Believing that her daughter was in safe hands, Mama Asabe scraped all she could from her petty trade and sent to Mr. Guardian for Asabe’s upkeep in school from time to time. But Mr. Guardian nursed other ideas of his own. He was only waiting for a moment to strike. He was waiting for Asabe’s vulnerable moment.
In September, Asabe’s mother took ill. No one was sure exactly what it was, but Asabe suspects it was dementia. Her mother went out one day and has not returned since that fateful September day. With no father and her mother now missing, Asabe was bereft. Paying fees became a problem. Because of cost, she could also not afford the cost of travelling to her ancestral Ilorin home, where her grandmother stays.
Perhaps she was also thinking of the burden that grandma currently bears. Her grandmother, who is still in Ilorin, took over the care of Asabe’s other two siblings after Mama Asabe went missing. Asabe had to start fending for herself, to lessen grandma’s burden.
Mr. Guardian at GSS Dangara knew when to strike and chose Asabe’s dire moment of need sometime in April. When OpenFees first met Asabe and enrolled her as one of our 97 scholars, she was doing quite well in school in spite of the mountains she had to climb. The alarm bells went off when she failed her JAMB, scoring 144 when her peers on the same programme scored between 292 and 301.
She said that in June, a member of her church called her aside and suggested to her that she might be pregnant. She said she did not know and wasn’t sure. But she remembered that day in April when things might have gone awry.
She had complained to Mr. Guardian that she had leg pain and he gave her money to go and buy a drug, “Chaptetizer cyproheptadine”, from a pharmacy. He administered the drugs, enough doses to knock Asabe off to sleep. In her text message to us later, she said when she woke up the next morning, she found blood stains and was frightened. Mr. Guardian had apparently raped her but warned her never to tell.
When we received the report during the Sallah break, we quickly moved Asabe from her friend’s place where she had taken shelter to a safe and secure place temporarily and followed quickly with a report to NAPTIP, the agency for the prohibition of trafficking in persons.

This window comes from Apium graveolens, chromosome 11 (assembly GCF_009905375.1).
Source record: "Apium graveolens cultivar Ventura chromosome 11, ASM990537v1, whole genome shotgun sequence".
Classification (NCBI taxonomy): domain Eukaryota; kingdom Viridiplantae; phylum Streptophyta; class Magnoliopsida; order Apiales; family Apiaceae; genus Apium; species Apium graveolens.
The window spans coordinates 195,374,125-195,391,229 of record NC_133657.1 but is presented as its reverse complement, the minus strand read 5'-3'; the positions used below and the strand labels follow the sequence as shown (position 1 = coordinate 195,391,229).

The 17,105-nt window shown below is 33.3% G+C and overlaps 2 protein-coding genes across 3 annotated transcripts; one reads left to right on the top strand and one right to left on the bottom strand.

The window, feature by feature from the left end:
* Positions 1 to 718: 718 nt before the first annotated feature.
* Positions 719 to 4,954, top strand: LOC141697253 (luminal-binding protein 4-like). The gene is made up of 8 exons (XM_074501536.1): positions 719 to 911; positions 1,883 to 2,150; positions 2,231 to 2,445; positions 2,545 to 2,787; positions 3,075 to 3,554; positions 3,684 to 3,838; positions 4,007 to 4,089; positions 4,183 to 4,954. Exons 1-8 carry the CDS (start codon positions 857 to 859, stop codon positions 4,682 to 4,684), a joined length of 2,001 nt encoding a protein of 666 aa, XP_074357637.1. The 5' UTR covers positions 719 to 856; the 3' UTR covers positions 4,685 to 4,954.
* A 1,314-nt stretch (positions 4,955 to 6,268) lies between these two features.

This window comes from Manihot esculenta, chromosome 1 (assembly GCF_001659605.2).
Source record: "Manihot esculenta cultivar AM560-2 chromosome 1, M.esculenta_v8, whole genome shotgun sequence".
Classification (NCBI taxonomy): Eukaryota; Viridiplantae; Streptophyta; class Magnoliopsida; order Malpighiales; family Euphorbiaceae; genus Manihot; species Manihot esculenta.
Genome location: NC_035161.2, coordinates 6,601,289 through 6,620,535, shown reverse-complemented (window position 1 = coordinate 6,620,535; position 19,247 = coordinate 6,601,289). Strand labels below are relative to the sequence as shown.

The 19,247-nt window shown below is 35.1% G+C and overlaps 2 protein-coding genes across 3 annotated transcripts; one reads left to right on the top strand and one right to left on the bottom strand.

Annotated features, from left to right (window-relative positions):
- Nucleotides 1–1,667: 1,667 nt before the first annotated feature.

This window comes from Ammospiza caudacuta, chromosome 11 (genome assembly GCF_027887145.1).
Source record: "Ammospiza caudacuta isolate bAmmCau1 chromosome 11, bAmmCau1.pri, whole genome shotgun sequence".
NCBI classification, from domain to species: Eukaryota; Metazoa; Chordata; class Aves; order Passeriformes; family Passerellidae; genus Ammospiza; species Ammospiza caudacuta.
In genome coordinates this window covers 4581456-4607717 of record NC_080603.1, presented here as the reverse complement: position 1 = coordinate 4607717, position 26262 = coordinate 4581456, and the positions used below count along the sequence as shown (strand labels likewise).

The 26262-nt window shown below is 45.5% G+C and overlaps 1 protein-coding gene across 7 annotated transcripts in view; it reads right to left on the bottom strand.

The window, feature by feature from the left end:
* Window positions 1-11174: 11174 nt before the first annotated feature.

You would think that everyone up the food chain would be outraged. We thought so. NAPTIP weighed in and invited Mr. Guardian to a meeting over the matter. He turned up kicking and generally behaving in a manner that suggested he would stop at nothing to obstruct the investigation. His employer, GSS Dangara, initially appeared genuinely contrite and determined to root out the randy staff – until the Ag. Director FCT Secondary School Education Board, Nanre Emeje, stepped in.
She pilled obstacles in the way and tried to block access to Asabe, a girl desperately in need of help. At one point, she threatened us and the school authorities took a cue and mounted their own obstacle in our way; only NAPTIP’s unwavering commitment for justice brought relief. Yet, there’s still a long road ahead.
The pregnancy test on Asabe before she was returned to school was negative but her physical appearance has changed remarkable, stoking fears of ectopic pregnancy. Her emotional scar is indescribable, and her future may have been blighted forever. And how many more of such cases litter the land?
Will Emeje spare a thought for this 15-year-old orphan, carrying a burden many times her age and yet living daily in fear and hopelessness? Will Emeje let justice take its course? Who will speak for Asabe, Busola Dakolo’s unknown cousin?